Viewers are left to ponder the multifaceted impact of repatriation and whether it creates more problems than it solves.

An inquiry into the transformations of culture and place when a spiritually vivid past meets the intransigent reality of a Western city. Rastafarians Lyndon, I-Shaka and Elroy reinvent themselves as rude-boy rappers and small-time hustlers on the East End nightclub circuit. Will their dreams of celebrity be realized before the law catches up with them? There will be difficult choices to be made. Told through the eyes of the men themselves, the women who love them and the elders who guide them. Awards: Audience Award Freestyle Life Film Festival 2012; Special Mention, Aruba International Film Festival 2011; Bronze Palm award, Mexico International Film Festival 2010; Honorable Mention, COMMFFEST MADA AWARDS, Toronto. ‘Best MusicÕ nomination, Jamaica Reggae Film Festival 2012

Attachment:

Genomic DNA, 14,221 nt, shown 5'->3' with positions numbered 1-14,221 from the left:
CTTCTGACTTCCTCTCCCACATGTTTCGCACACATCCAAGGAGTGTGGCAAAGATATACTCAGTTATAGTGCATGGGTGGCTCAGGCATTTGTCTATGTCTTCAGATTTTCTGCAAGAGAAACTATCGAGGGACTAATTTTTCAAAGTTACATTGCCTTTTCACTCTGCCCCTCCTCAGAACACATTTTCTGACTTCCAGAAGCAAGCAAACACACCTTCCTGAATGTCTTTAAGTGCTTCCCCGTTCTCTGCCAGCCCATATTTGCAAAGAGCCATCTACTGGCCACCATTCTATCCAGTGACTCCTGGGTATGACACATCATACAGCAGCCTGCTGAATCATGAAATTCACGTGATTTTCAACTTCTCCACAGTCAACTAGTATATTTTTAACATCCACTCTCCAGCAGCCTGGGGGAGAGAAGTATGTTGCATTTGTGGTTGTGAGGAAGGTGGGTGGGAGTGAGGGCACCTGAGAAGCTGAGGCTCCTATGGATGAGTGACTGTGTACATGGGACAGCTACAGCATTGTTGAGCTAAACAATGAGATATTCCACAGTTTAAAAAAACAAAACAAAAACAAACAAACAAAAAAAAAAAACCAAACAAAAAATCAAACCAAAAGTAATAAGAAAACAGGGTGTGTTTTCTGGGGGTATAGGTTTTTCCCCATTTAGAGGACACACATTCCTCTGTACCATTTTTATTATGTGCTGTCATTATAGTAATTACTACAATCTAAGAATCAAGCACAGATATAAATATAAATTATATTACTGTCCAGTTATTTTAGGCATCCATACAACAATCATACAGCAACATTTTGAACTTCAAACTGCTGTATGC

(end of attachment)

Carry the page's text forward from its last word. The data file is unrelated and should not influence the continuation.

Lisa Wickham | Trinidad & Tobago | 50 mins | Short Documentary | 2011 | English

SYNOPSIS Forward Home: The Power of the Caribbean Diaspora, a documentary filmed in nine countries, reveals the economic power of the people of the Caribbean Diaspora living in global cities as well as the significance of their contributions to their homeland, as travellers, expatriates and entrepreneurs. Forward Home is based on two yearsÕ academic research – entitled Strategic Opportunities in Caribbean Migration — by economist Dr. Keith Nurse who was also the film’s executive director.

With Lisa Wickham’s astute directing and Sheldon Felix’s clear-eyed photography, it is “a rich piece of investigative film work combining academic insights with a profound portrayal of different Caribbean peoples, cultures and landscapes.” (By Fernando Luis Gonzalez Mitjans)


Andrea Leland| USA, Belize | 46 mins | Documentary | 1998 | English

SYNOPSISShot entirely in Belize, the filmmakers worked closely with Garifuna tradition bearers, anthropologists and cultural activists during the research, scripting, production and editing phases of this project.